California High Court Takes Up Medical Marijuana Cases

The California Supreme Court announced last Wednesday it will review four medical marijuana cases decided by lower courts. In taking on the cases, the high court will attempt to resolve issues of federal, state, and local control that have tied the state's elected officials and medical marijuana community in knots for the past few years.

To be or not to be? That is the question the court will decide. (wikimedia.org)
The court will review Pack v. City of Long Beach, a case that began when a dispensary operator sued the city, saying the regulations it had crafted were too onerous. But instead of deciding whether the regulations were or were not too stringent, the appeals court threw out the regulations, saying that since marijuana is illegal under federal law, federal law preempted local officials from creating regulations for its sale.

Since the Pack decision, a number of California local governments have rescinded regulations they had crafted and instead opted to simply ban dispensaries from operating. Other localities have cited Pack as a reason not to move forward with plans to regulate dispensaries.

The court will also review City of Riverside v. Inland Empire Patient's Health and Wellness Center, in which an appeals court ruled that cities and counties have the right to ban dispensaries. That ruling said neither Proposition 215 nor the state's medical marijuana program bars cities from banning the facilities.

As with Pack, local governments around the state have used the Riverside decision to move away from regulation and toward bans.

The court will also take up an unpublished ruling on a dispensary ban in Upland, which closely mirrors the legal reasoning in Riverside, and a case from Dana Point in which the issue of who has standing to challenge local dispensary regulations is at stake.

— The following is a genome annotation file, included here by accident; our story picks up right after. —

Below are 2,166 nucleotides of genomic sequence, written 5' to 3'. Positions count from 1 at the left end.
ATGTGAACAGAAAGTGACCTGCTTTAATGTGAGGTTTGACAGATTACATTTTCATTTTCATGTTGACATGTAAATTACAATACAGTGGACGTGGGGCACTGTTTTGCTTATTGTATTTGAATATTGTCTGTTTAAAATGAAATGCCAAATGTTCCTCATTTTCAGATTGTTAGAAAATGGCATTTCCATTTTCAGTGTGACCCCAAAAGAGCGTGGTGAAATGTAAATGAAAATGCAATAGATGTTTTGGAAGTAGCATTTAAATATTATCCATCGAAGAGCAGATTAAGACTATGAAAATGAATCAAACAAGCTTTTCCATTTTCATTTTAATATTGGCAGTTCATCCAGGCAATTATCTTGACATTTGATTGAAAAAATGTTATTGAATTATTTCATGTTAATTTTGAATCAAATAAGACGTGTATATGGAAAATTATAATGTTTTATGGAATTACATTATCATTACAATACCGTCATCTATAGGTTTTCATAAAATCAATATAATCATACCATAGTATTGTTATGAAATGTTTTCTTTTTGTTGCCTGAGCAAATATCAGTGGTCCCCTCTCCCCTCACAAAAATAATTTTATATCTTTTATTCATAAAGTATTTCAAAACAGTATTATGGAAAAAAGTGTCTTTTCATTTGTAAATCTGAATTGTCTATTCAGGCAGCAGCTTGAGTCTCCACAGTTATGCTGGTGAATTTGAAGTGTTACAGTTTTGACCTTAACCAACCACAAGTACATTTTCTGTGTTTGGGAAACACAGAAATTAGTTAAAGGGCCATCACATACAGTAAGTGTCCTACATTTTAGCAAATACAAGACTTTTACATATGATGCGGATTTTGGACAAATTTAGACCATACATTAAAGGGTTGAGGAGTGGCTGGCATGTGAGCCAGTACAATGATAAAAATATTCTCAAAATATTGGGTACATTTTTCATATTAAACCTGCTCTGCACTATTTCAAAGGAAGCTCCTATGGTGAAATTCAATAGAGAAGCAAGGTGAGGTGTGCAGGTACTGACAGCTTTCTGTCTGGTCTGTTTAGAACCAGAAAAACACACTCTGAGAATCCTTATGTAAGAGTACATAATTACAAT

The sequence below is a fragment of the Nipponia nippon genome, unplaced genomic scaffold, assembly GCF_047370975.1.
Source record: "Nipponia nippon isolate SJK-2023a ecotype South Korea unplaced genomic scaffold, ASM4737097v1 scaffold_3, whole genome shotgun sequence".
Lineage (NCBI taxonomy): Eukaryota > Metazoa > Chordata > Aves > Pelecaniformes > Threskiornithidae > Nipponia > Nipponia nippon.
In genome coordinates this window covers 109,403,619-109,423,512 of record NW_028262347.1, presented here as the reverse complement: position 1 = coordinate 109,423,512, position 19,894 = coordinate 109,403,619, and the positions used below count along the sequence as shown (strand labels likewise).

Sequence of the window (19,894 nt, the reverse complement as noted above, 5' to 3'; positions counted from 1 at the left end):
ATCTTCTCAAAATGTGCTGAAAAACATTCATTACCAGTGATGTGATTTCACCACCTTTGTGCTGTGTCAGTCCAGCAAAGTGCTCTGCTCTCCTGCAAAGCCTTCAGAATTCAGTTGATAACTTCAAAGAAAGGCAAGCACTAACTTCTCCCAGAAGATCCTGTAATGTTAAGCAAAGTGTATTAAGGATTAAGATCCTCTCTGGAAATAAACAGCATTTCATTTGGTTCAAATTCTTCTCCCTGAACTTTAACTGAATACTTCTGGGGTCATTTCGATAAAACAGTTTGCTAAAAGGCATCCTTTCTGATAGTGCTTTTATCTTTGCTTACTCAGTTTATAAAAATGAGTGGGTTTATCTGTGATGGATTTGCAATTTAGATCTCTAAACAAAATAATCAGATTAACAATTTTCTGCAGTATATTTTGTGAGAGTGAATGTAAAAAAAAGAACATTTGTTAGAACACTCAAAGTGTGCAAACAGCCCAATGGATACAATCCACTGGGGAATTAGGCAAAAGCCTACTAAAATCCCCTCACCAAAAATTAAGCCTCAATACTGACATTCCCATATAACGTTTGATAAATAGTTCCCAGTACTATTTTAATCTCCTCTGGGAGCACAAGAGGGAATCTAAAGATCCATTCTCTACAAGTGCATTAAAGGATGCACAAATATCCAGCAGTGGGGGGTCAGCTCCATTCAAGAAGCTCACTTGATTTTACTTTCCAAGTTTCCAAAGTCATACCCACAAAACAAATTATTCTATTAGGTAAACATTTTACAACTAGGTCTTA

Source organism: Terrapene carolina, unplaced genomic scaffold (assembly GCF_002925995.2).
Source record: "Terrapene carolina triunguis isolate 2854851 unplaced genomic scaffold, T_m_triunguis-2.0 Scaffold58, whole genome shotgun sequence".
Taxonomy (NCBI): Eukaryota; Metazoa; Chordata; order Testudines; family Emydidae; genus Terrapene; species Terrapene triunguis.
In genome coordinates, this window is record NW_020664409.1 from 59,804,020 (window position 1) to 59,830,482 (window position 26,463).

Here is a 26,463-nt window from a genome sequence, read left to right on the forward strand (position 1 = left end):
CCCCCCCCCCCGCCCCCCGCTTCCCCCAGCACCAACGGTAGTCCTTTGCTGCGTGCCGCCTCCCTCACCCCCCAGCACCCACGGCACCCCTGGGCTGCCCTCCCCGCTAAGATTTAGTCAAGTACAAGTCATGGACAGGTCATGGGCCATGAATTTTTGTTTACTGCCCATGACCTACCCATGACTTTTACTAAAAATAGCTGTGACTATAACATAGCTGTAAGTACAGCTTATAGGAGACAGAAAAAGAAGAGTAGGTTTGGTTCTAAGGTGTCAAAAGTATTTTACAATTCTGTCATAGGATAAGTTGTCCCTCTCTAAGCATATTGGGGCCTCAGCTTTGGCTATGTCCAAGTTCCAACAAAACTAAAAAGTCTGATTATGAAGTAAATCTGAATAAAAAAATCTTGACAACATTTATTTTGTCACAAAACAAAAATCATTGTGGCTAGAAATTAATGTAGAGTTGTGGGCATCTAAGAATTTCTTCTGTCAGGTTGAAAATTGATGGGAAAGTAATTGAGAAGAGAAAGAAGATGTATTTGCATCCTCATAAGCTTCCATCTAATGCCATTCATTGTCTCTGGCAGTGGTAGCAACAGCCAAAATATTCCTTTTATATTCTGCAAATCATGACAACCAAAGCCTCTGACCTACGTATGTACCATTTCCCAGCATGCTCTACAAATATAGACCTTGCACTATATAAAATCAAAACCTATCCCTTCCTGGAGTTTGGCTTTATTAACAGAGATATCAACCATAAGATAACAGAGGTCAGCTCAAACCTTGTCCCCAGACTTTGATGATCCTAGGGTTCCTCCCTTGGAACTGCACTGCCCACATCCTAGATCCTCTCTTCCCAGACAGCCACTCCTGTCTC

All four decisions have now been vacated pending the Supreme Court's decision, which is not expected for as long as two years. In the meantime, cities and counties can no longer rely on those decisions to argue they can't regulate dispensaries or that they can ban them.

The state Supreme Court is stepping into the fray even as federal law enforcement officials are in the midst of a renewed crackdown on medical marijuana providers across California. Federal lawsuits challenging that campaign have been filed in San Francisco and elsewhere.

The medical marijuana community welcomed the court's decision to take up the cases.

"These cases were very problematic for patients and their ability to safely and legally access a medication that works for them," said Joe Elford, chief counsel for Americans for Safe Access (ASA), the country's leading medical marijuana advocacy group. "We're very pleased that local governments will now be unable to use appellate court decisions to deny patients access to medical marijuana in their own communities."

ASA was joined by the American Civil Liberties Union, the Drug Policy Alliance, and the County of Santa Cruz in filing a brief last month asking the court to review the Pack case.

Sacramento, CA
United States
Permission to Reprint: This article is licensed under a modified Creative Commons Attribution license.
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Question

How does this effect the proposal in Los Angeles to set up an ordinance which would ban dispensaries but not home growing by patients, that is, the extremely cruel or so called "gentle" ban (yeah, gentle like a rabid wild animal).

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